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Talking stocks, trading, and investing in general - Page 199

post #2971 of 6095
Quote:
Originally Posted by djblisk View Post

Any talk on good mutual funds for your 401K?

I bought ADAVX 2 years ago because of the steady return. Price doesn't fluctuate much, steady 4 cents a month per share, 3.xx share price.

The basis of the fund is to move money in and out of ex-dividend dates to maximize return.

Note, I invested in this one in a specific situation, its not for everyone. Otherwise my funds are really 401k bla bla. Not really a fan of funds in general. Its good if you dont want to put any time in.
post #2972 of 6095
Quote:
Originally Posted by Cantabrigian View Post

Not 100% sure but I don't believe so.
I believe it tests market-related losses in a scenario where...
vs the ability of Tier 1 capital to absorb that.
I'm guessing - and someone pls correct me if this is wrong - reserves against legal liabilities are not Tier 1 capital. So to the extent that they've budgeted for that, it won't affect the stress tests. But could affect a non stress test related discussion about ability to pay a dividend.

I think your right, its a standardized test for the industries, where BAC's legal issues are their own.
post #2973 of 6095
I knew Lululemon would deliver last quarter, probably going to sell it in the next few days.

Anyone knows why Sbux suddenly jumped today? Is it because the UK tax is finally clarified?
post #2974 of 6095

Apologies in advance for the tardy reply, I've been busy preparing for finals.

Quote:

Originally Posted by Cantabrigian View Post

Like I said, I agree with the short term trade idea.
If you're interested in what I think, and you have every right not to be, here it is.


Quite interested, actually. I've never talked about the market to anyone inside the industry.

Quote:
Originally Posted by Cantabrigian View Post

OECD purchasing power parity shows EUR overvalued by a mere 3%. Using CPI or PPI you get something more like 10 - 13%. Those aren't large deviations from PPP and are sustainable.

Do you mind sharing the formulas you used calculate these?

 

Quote:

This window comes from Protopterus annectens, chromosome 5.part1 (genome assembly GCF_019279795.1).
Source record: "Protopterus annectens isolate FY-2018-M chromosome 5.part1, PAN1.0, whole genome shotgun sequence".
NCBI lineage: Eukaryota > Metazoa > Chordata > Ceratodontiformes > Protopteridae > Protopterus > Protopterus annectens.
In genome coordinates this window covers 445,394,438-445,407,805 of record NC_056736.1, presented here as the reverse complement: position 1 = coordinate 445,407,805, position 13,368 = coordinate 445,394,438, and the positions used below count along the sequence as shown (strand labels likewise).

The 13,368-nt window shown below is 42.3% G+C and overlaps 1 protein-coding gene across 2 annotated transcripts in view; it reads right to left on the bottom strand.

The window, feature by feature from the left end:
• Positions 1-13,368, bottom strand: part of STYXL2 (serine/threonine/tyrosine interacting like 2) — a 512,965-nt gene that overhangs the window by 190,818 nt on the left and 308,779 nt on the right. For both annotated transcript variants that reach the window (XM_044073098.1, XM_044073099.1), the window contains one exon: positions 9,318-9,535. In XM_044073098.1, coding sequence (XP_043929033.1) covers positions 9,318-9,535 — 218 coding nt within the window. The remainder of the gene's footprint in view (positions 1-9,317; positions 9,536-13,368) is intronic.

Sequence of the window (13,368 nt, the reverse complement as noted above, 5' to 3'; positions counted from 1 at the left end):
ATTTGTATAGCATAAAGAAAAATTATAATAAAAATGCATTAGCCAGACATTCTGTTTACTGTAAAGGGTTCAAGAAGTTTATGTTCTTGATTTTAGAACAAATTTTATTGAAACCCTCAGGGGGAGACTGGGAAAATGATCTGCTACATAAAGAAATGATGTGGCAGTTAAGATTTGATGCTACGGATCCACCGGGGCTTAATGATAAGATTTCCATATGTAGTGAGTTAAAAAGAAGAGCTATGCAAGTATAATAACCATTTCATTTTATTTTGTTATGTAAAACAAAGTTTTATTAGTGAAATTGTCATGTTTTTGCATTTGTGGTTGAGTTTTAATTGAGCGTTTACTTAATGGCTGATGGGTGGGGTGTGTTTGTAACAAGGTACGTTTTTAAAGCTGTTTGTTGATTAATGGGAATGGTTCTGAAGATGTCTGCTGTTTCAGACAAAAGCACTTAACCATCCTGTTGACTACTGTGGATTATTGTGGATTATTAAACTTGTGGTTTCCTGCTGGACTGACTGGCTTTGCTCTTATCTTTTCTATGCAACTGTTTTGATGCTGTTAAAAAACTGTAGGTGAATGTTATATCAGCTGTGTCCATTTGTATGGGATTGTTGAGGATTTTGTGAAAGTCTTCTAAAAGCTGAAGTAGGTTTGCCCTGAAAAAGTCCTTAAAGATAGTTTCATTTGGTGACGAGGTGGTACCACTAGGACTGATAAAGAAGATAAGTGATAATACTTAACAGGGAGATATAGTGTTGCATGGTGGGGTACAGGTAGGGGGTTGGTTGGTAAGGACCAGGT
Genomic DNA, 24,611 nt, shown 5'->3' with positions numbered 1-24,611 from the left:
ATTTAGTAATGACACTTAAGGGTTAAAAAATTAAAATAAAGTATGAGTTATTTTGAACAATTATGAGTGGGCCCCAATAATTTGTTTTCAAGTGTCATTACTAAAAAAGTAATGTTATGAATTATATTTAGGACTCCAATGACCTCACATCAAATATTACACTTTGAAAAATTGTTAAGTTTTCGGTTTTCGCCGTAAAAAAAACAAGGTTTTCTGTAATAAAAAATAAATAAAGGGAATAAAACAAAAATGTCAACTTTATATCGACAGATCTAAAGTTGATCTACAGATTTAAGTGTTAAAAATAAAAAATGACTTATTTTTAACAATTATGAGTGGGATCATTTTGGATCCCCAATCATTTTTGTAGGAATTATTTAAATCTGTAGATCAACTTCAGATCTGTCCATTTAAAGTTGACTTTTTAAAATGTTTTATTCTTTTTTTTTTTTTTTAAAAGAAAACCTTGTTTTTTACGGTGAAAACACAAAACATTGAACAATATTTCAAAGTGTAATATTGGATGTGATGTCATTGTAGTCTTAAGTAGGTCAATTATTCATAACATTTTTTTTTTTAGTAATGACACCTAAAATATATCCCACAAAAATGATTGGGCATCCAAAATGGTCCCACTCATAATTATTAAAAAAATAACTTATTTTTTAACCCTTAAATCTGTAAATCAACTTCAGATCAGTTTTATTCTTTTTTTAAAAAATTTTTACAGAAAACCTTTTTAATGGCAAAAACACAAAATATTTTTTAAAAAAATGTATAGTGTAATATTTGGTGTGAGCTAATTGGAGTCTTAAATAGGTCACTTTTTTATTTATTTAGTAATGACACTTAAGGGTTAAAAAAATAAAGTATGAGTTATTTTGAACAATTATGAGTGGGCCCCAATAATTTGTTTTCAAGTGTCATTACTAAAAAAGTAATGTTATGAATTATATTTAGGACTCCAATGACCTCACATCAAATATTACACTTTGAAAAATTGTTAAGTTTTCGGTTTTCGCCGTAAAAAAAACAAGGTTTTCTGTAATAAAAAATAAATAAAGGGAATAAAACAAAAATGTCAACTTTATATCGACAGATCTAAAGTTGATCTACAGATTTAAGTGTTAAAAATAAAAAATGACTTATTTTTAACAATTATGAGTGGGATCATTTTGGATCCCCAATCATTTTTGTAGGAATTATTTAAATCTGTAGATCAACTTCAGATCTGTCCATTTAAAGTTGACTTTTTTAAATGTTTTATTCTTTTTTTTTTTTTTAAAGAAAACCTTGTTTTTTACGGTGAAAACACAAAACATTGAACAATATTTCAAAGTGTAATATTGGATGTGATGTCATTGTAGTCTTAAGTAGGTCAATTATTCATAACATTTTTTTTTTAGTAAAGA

Originally Posted by Cantabrigian View Post

You have to differentiate between USD borrowing to fund dollar assets (if you're a foreign investor) and being short spot. Dollar funding needs aren't anything like they were in 2008...

I realize the Fed eased dollar funding abroad, however what makes you say they aren't anything like they were in '08? Was it something you read? Is there a way to quantify this?

 

Quote:
Originally Posted by Cantabrigian View Post
I'm not sure why you expect the dollar to do nothing but strengthen since it's done nothing but weaken except for the height of the crisis.
Don't forget, the Fed's balance sheet has expanded a lot more than the ECB. And our base rates are a lot lower and promised to stay that way.

'08 marks a turning point for many things I readily understand, and many more things I do not understand. One thing I do understand was the USD's weakness from '02 - '07 was caused by the presence of fixed exchange rates and private sector debt. These trends has changed, and the dollar will follow accordingly. The lows set during the financial crisis was violated in May, June, and July of '10 and then again in July and August of '12.

 

Also QE, in its current form, is neither inflationary nor devalues a currency due to any fundamental economic reason. However, I do realize speculators think differently. Thus generating a higher headline inflation and a weaker dollar than would otherwise be the case.

 

Quote:
Originally Posted by Cantabrigian View Post

I agree that 1.3000 looks like it will be resistance. A downward trendline is still intact and the uptren from July broke a while ago.

Where did you learn to trade? And how did you learn to draw trendlines? I use them while trading, but I'm confident I am doing it incorrectly.

 

Did you catch the EUR/USD's move at before the markets opened in the US today?

post #2975 of 6095
Quote:
Originally Posted by ac21686 View Post

I've seen nothing out of AMRN in the last few months that would give me any reason to think a near-term catalyst is coming before more depreciation. If they announce they will launch the product on their own it will likely go down further.

Amarin's Stock Drops on Plan to Sell Heart Drug Vascepa Alone

Yikes...
post #2976 of 6095
It's pretty simple. PPP can use a single good - say something dependent on global commodity prices / urban real estate rents, like a Big Mac, for example.

So 1 Big Mac / X USD * Y Other Currency / 1 Big Mac = Y Other Ccy / X USD = Z Other Ccy / 1 USD which is your PPP exchange rate.

Or you can talk about the basket of all goods (ignoring that people purchase different things in different countries) and see how currencies ought to vary by how much more or less of (whatever ccy) they're paying for thebasket of all goods.

The calculation is similar - you just adjust the price by CPI or PPI each year.

The second approach has the benefit of being closer to how we expect reality to operate since you can't really arbitrage basic consumer staples but it has the disadvantage of showing relative movements (since you never know if / when you were at fair value).

---

To assess dollar funding needs, you can compare LIBOR to the Fed Funds rate. This relationship is called Libor - OIS. It's a measure of stress in the USD finding market.